Monday, August 01, 2005
out of mouth, out of mind
Monday is my weekly weigh-in day, and I'm sure all of you have spent most of the day hitting "Refresh" again and again as you wait for the update. To end the suspense: the losing streak continues. Through 10 weeks, I'm down 27 pounds. Rarely in my life does something go better than expected, especially something so contingent on my own actions.
Sometime during the Great Weight Gain of 2003, I became sufficiently corpulent that I had grown beyond the most generous hole on the belt I wear most days. So I bought a new one. Now, I'm off the smallest hole of that belt. I looked around for my old belt in vain. And then I realized it was in the Box Of Resignation in which I had packed a bunch of clothes that no longer fit. And, lo, they fit now, so it's like a world of new-but-familiar wardrobe choices awaits. So, now: do I box up the larger clothes that I've shrunk out of, or do I show some confidence and get rid of them?
Anyway, following a theme from comments on yesterday's post, I wouldn't claim to have learned much about the craft of weight loss from the experience of this downward journey. However, there is one not-necessarily-obvious thing about this diet that I do think I have done right. And that is: I've tried to be militant about avoiding having "just a taste" or "low-calorie" versions of the foods that I know are the most problematic for me. Namely, before all this started, I would have enormous cravings for (milk) chocolate. I don't know if I felt like I had to have something chocolate every day, like some friends I could mention, but chocolate certainly found its way into my gullet with high regularity. Back when this diet started and I was full of abstemious resolve, I kept myself away from chocolate. And, now, when my resolve is not nearly as strong as it was, I don't actually miss it. Meanwhile, if I had been messing around with those fat-free chocolate snacks, I suspect it quite likely I would have graduated up to full-blown-full-fat chocolate consumption by now. I've never believed the saying that absence makes the heart grow fonder, and I'm even more sure it doesn't apply to the stomach. Absence makes you forget.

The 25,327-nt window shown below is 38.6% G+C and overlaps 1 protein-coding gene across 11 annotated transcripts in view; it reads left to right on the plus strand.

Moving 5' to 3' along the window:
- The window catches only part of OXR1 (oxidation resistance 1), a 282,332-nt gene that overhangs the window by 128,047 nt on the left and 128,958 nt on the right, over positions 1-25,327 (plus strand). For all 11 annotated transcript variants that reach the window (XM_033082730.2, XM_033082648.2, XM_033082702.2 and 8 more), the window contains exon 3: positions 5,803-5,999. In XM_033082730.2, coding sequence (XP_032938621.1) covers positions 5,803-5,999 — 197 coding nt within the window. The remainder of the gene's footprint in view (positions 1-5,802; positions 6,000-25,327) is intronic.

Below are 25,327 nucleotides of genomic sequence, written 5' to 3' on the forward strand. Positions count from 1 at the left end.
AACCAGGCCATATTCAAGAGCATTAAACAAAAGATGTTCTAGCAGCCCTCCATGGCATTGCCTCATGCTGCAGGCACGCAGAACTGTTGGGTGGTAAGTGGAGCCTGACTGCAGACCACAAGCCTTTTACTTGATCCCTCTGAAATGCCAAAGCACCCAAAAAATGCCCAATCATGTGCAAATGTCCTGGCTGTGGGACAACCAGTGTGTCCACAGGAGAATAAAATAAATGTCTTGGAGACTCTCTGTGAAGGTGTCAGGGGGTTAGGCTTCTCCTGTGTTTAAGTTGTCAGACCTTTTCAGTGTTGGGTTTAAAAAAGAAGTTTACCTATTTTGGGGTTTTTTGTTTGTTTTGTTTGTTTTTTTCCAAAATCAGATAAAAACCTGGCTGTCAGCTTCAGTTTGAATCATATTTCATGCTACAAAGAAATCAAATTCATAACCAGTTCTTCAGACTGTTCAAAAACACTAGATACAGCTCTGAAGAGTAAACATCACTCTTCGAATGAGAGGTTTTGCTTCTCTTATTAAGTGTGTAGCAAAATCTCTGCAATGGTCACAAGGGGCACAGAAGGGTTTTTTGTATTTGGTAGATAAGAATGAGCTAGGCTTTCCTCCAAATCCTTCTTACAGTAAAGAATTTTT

Quick postscript on chocolate and fatness: It wasn't until graduate school that I learned there were all these dog owners out there who believed adamantly that you shouldn't give chocolate to a dog. I mean, I have friends who react as strongly when they see their dog about to snag a morsel of chocolate as you might expect a new parent to react if they saw their toddler about to snag a morsel of rat poison. I don't know the evidence from veternary science, so I'm not saying these friends are wrong in being so mightily concerned. But: back on the farm we had a dachschund that was the victim of my mother's pathological need to feed. From whenever it was, early on, that my mother figured out that it liked chocolate, that dachschund had chocolate every day of its life. "And she loved it!" my mother would chime in here. It was, by a ways actually, the fattest dachschund I have ever seen. The weight problem caused some serious issues for its doggie quality of life when it got old. If the chocolate ever caused any problems for that dog beyond helping it toward being so fat, I never saw it. 'Cause it did get old, dying at an age certainly in line with the average for its breed.